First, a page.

SC Johnson and Clorox up their commitment to fragrance disclosure

Image of perfume bottle spraying bright pink liquid
ShutterstockMike Laptev

We are nowhere near New Year’s Day, but based on recent corporate resolutions, 2015 is shaping up to be the year for ingredient transparency in products.

Unlike with food and drugs, there all too often has been no way for consumers to know what’s in the products they use. In particular, the composition of the myriad fragrances used in household cleaners, detergents and soaps, air fresheners and other common household products pretty much have been a black box. But change is on the way.

We already were anticipating big changes because of new programs and policies adopted last year by Target and Walmart. Under its Sustainable Product Standard, Target stated it would reward manufacturers of cleaning and personal care products that publicly disclose their ingredients. Walmart went even further in its Sustainable Chemistry Policy, which requires all of its suppliers of cleaning and personal care products to disclose ingredients online by product starting in January.

Notable exceptions and wiggle room are included in these policies, however, especially for fragrances.

Passing the sniff test

Up until now, the farthest any company had gone on fragrances was to disclose a “palette” of such ingredients used across all of its products, thereby avoiding disclosing fragrance ingredients used in any particular product.

Enter SC Johnson (which pioneered the company-level palette just described) and Clorox, two companies already known to be ahead of the pack on ingredient disclosure.

Earlier this month, SC Johnson, maker of Glade and many other household brands that contain fragrances, announced that, starting in spring, it will disclose fragrance ingredients on a product-specific basis. It will start with its full line of air care products, which include sprays, candles, oils and gels. Disclosure of fragrance ingredients for its other product categories will follow.

SC Johnson says it will disclose all fragrance ingredients present at or above 0.09 percent in a product formula or the top 10 fragrance ingredients in a product, whichever method discloses the largest number of fragrance ingredients for that particular product. For air care products, SC Johnson expects to disclose between 10 and 50 fragrance ingredients; for other products, which are less fragrance-intensive, a minimum of 10 fragrance ingredients will be disclosed, even if some are present at levels below 0.09 percent.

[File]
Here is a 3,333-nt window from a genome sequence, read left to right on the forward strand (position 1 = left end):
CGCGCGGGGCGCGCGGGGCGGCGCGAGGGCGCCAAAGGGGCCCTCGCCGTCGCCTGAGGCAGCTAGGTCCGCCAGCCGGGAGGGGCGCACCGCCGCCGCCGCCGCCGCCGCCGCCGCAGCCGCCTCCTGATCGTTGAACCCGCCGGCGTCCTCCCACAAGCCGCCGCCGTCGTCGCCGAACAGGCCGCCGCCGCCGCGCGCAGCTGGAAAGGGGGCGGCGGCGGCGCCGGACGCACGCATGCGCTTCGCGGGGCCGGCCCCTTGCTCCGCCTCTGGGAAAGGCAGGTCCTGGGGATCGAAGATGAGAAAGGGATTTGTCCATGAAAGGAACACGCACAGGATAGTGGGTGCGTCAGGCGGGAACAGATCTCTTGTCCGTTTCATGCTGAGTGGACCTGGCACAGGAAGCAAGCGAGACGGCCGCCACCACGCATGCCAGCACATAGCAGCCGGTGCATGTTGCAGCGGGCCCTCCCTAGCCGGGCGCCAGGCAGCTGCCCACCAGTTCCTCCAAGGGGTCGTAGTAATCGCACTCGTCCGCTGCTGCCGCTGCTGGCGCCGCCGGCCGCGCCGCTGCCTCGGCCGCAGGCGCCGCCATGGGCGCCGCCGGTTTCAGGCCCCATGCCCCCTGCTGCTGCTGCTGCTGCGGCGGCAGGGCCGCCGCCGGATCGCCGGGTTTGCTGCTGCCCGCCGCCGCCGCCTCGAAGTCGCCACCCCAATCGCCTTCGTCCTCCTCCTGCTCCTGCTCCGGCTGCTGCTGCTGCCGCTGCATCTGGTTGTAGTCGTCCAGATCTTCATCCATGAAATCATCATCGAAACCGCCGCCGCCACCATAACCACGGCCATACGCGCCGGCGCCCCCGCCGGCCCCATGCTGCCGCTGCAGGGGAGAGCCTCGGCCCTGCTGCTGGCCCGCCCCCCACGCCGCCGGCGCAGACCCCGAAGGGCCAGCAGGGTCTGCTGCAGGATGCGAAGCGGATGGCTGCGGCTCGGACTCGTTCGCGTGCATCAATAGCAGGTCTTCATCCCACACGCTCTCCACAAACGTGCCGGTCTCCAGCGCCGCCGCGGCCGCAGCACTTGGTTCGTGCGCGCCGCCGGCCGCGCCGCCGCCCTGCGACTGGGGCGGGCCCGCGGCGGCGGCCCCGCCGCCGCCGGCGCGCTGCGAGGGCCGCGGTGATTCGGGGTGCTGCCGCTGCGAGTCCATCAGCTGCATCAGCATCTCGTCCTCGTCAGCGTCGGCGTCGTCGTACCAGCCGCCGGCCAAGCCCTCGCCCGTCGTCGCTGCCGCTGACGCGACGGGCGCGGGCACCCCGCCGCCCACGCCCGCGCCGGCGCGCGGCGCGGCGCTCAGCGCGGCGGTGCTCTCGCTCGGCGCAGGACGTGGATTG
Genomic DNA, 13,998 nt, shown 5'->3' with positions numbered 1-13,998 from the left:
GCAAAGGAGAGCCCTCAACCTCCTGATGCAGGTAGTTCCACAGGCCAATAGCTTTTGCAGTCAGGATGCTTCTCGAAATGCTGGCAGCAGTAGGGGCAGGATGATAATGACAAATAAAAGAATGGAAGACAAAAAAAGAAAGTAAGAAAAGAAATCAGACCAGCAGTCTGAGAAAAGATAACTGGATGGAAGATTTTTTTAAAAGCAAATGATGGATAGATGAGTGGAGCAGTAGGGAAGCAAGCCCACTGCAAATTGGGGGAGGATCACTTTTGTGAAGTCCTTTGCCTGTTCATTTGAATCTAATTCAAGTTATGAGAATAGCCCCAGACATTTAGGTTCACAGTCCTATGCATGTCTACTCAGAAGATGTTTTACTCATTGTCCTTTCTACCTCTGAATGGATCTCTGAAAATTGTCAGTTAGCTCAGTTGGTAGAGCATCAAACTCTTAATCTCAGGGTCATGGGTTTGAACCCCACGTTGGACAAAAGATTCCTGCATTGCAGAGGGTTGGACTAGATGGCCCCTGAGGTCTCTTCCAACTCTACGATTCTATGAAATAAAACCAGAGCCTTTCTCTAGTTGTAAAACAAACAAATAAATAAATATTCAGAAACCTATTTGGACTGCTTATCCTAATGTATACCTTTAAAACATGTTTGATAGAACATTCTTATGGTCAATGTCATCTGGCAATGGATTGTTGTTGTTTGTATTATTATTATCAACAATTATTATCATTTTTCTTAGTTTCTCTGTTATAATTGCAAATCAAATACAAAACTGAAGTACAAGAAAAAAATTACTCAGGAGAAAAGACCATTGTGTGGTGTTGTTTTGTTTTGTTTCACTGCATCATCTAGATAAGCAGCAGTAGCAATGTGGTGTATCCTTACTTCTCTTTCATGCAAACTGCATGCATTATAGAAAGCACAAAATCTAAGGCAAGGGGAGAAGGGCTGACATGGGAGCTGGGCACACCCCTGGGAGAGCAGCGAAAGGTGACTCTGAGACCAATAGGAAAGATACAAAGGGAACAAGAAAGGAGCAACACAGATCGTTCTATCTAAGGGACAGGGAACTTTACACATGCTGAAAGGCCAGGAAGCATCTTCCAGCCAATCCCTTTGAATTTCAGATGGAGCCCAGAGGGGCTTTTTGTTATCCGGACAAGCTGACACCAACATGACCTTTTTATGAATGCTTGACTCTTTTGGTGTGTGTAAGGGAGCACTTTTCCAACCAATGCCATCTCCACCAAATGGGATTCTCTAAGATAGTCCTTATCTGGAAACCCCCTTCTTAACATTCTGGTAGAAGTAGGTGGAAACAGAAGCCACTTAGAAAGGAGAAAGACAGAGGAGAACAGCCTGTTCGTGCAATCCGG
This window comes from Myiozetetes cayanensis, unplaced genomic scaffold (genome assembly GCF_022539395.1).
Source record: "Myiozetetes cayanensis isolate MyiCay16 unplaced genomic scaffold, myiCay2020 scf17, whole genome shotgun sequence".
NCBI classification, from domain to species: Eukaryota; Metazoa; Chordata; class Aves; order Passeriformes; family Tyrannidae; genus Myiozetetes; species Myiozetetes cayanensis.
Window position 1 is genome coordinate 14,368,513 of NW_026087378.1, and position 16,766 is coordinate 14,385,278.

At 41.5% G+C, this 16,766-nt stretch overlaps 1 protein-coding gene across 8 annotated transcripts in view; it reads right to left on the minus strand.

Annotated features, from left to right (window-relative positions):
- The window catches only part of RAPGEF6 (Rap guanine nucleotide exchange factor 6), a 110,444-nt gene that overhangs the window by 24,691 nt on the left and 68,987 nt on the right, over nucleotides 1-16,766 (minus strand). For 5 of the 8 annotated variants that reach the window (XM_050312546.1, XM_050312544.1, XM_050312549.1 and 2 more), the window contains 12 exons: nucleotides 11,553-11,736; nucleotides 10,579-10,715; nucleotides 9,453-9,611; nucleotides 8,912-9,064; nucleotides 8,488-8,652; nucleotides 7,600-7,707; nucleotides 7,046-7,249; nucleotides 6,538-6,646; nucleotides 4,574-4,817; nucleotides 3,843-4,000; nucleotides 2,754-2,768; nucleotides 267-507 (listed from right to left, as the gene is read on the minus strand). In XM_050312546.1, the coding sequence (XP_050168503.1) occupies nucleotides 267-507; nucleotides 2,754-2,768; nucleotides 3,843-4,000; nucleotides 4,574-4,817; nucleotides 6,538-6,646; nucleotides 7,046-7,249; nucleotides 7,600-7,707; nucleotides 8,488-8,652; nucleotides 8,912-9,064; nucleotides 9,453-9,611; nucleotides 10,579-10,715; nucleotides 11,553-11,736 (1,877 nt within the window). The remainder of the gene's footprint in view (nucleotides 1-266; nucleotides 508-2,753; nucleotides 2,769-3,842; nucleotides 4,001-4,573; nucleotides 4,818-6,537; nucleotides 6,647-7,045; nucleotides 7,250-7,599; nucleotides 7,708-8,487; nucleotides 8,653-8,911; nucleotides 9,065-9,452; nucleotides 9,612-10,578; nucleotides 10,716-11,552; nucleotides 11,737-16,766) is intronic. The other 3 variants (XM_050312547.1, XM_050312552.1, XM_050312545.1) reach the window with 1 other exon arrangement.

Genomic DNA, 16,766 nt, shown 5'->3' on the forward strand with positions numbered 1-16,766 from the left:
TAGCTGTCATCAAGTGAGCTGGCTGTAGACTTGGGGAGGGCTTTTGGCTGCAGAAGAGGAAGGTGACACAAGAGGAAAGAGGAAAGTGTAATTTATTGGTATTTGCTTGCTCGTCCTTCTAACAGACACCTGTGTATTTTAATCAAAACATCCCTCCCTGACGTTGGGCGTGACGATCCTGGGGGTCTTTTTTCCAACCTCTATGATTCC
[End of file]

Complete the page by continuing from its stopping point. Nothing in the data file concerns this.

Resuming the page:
This new development rounds out the product-specific ingredient disclosures on SCJ’s existing ingredient website, WhatsInsideSCJohnson.com, by extending them to at least a subset of fragrance ingredients. SCJ will continue to report online its full fragrance ingredient palette.

SCJ’s news followed on the heels of an announcement a few weeks earlier by Clorox, which said in 2015 it will expand its ingredient disclosure program, Ingredients Inside, which covers cleaning, disinfecting and laundry products. Consumers will have access online to the subset of fragrance ingredients identified as recognized allergens by the European Union’s Scientific Committee on Consumer Safety. Disclosure will be on a product-specific basis, where an ingredient is present in these products at a concentration of 0.01 percent or more.

While disclosure of these allergens in cosmetic products is a requirement in Europe, Clorox is voluntarily expanding such disclosure to the U.S and Canadian markets and to additional product categories. Like SC Johnson, Clorox already provides on its website a palette of all fragrance ingredients it uses across all of its products.

Transparent fragrances

Fragrance houses historically have fiercely protected the “secret sauce” of their formulations, so both Clorox and SC Johnson are to be congratulated for their progress in breaking down this wall of secrecy. While we’d love for SC Johnson to adopt Clorox’s lower threshold for allergens — and for Clorox to identify, as SC Johnson does, more than just fragrance allergens by product — the steps they’ve taken represent great progress toward providing real transparency as to what’s in the products we use every day.

This article first appeared at EDF Health. Boma Brown-West also contributed to this article.

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